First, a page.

“Because of this increased activity, the CDC encourages broader testing for RSV among patients experiencing acute respiratory disease who test negative for SARS-CoV-2, the virus that causes COVID-19,” the CDC said in the alarm.
RSV can be associated with severe illness in young children and older adults. This health advice also serves as a reminder to healthcare professionals, childcare providers and staff in long-term care facilities to avoid reporting to work while acutely ill – even if they test negative for SARS-CoV-2. “
RSV is spread like most other respiratory diseases – by droplets and on contaminated surfaces.
“RSV is the most common cause of bronchiolitis and pneumonia in children under one year of age in the United States. Infants, young children and older adults with chronic medical conditions are at risk for serious disease from RSV infection,”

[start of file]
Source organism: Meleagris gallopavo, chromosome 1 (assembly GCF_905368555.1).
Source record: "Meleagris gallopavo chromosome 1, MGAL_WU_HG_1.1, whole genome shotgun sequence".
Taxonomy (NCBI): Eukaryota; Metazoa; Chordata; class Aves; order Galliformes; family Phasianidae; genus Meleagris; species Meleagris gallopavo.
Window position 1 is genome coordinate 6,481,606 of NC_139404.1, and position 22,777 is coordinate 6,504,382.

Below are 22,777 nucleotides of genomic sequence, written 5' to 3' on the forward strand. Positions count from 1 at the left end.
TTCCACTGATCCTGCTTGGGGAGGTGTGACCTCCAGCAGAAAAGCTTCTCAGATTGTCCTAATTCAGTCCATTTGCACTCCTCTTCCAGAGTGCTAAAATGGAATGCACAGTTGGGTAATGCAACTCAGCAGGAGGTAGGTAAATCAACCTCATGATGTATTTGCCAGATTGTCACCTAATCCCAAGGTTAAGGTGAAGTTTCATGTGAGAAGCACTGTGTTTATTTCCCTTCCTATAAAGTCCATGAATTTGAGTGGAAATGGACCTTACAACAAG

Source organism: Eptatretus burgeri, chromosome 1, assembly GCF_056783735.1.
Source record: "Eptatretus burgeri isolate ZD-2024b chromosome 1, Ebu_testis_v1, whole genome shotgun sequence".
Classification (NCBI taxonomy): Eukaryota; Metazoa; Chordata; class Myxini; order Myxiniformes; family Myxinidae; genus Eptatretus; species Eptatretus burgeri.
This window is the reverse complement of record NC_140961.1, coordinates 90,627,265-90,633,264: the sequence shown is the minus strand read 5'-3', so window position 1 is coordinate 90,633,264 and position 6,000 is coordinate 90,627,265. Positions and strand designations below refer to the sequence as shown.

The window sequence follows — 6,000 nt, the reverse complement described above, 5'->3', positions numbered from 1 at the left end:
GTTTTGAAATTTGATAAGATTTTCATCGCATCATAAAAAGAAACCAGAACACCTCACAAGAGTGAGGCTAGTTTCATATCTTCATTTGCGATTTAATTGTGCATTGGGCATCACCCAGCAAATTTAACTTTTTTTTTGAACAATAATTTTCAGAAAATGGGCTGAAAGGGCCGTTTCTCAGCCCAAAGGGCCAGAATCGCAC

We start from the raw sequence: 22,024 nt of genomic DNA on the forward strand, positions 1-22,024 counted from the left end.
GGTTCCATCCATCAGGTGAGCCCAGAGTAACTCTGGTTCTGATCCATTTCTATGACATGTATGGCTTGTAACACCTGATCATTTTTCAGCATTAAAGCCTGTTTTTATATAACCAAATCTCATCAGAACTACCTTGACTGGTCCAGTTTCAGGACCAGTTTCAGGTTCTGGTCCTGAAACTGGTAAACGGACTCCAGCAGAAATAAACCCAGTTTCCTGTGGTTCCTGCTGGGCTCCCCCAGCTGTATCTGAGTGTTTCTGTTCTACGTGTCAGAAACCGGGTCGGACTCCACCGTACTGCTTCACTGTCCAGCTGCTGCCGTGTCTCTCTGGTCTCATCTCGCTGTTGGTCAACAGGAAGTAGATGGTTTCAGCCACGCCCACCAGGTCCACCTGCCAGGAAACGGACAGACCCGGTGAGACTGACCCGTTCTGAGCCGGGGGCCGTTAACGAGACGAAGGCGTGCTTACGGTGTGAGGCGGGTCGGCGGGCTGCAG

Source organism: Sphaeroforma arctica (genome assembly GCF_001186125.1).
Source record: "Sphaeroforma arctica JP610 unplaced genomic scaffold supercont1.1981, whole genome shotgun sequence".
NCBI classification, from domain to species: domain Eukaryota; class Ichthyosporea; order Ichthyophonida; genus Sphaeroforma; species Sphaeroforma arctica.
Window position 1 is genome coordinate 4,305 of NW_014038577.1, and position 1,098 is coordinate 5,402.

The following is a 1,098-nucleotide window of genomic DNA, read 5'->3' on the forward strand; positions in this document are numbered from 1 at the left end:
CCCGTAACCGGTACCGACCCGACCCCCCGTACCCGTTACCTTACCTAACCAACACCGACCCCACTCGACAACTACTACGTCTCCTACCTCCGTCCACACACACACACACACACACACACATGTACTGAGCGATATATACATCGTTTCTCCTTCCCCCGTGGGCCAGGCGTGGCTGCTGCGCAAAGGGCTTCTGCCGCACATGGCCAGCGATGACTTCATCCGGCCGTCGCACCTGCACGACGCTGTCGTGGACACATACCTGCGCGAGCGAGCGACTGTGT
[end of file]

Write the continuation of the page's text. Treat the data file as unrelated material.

“Every year in the United States, RSV leads to an average of approximately 58,000 admissions with 100-500 deaths among children younger than 5 years and 177,000 admissions with 14,000 deaths among adults aged 65 or over.”
RSV is one of the viruses that is seen more commonly in the fall and winter, but the incidence plummeted during the pandemic.
“But since the end of March, the CDC has observed an increase in RSV detections reported to the National Respiratory and Enterprise Virus Monitoring System (NREVSS), a nationwide passive laboratory-based monitoring network,” the CDC said.
Spread has been seen in Alabama, Florida, Georgia, Kentucky, Mississippi, North Carolina, South Carolina, Tennessee, Arkansas, Louisiana, New Mexico, Oklahoma and Texas.
“Due to reduced circulation of RSV in the winter months of 2020-2021, older infants and toddlers may now have an increased risk of severe RSV-associated disease, as they are unlikely to have had typical levels of RSV exposure during the last 15 months,” said the CDC.
There is no specific treatment for the virus.